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Child Abuse Negl. 2014 Dec;38(12):1914-22. doi: 10.1016/j.chiabu.2014.06.002. Epub 2014 Jul 17.

Parents' behavior in response to infant crying: abusive head trauma education.

Author information

1
Physical Medicine and Rehabilitation Department for Children with Acquired Neurological Injury, Saint Maurice Hospitals, Saint Maurice, France; Paediatric Neurology Department, Necker Enfants Malades Hospital, Paris, France.
2
Physical Medicine and Rehabilitation Department for Children with Acquired Neurological Injury, Saint Maurice Hospitals, Saint Maurice, France.
3
Centre de recherche en Epidémiologie et Santé des Populations U1018 Inserm, Paul Brousse Hospitals, Villejuif, France.
4
Maternity Department, Saint Maurice Hospitals, Saint Maurice, France.
5
Physical Medicine and Rehabilitation Department for Children with Acquired Neurological Injury, Saint Maurice Hospitals, Saint Maurice, France; Sorbonne Universités, UPMC Univ Paris 06, Inserm, CNRS, LIB, F-7013, Paris, France.

Abstract

Abusive head trauma (AHT) is still too common, and probably underestimated. It is the leading cause of death from child abuse. Crying is thought to contribute to the act of shaking. Objectives of this study were to (a) assess parents' knowledge about infant crying, their ability to manage crying, and their knowledge about AHT; and (b) assess the feasibility and the impact of a simple educational intervention about crying and AHT with parents shortly after their child's birth. A short questionnaire was completed orally by the parents of 190 consecutive newborns in a maternity hospital at day 2 of life. Then, during the routine examination of the child, the pediatrician gave parents a short talk about infant crying and AHT, and a pamphlet. Finally, parents were contacted by phone at 6 weeks for the post-intervention questionnaire assessing their knowledge about crying and AHT. Among 202 consecutive births, parents of 190 children were included (266 parents; 70% mothers) over a 1-month period and answered the pre-intervention questionnaire. The intervention was feasible and easy to provide. Twenty-seven percent of mothers and 36% of fathers had never heard of AHT. At 6 weeks, 183 parents (68% of the sample; 80% mothers) answered the post-intervention questionnaire. Parents' knowledge improved significantly post-intervention. Parents found the intervention acceptable and useful. Health care professionals such as pediatricians or nurses could easily provide this brief talk to all parents during systematic newborn examination.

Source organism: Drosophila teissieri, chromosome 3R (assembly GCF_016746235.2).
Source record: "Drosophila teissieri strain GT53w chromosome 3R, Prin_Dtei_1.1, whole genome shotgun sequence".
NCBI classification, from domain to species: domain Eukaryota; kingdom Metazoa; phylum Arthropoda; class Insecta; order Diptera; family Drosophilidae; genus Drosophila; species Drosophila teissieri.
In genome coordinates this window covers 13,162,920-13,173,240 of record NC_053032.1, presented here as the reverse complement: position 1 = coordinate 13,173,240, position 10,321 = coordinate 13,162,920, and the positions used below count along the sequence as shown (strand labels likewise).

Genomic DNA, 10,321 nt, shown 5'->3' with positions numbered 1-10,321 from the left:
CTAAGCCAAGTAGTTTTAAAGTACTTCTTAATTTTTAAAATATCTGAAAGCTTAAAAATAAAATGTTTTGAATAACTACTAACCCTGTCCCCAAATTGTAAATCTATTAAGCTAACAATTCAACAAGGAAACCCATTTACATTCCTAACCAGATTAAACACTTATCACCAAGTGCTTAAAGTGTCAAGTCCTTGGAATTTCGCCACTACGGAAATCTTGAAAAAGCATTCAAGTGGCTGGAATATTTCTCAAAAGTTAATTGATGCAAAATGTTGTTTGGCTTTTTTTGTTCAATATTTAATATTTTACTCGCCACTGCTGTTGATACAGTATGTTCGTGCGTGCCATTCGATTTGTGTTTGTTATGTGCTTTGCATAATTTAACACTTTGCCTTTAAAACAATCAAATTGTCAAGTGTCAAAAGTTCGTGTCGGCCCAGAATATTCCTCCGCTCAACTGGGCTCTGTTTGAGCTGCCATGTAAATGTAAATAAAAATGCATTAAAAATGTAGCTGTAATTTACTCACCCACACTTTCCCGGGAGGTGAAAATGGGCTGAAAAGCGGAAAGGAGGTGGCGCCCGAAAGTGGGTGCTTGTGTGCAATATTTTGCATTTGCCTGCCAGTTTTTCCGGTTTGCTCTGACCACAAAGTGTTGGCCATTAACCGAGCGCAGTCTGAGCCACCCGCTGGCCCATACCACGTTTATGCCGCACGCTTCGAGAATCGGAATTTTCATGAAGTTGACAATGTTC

KEYWORDS:

Abusive head trauma; Crying; Non-accidental head injury; Primary prevention; Shaken baby syndrome

PMID:
25043922
DOI:
10.1016/j.chiabu.2014.06.002
[Indexed for MEDLINE]

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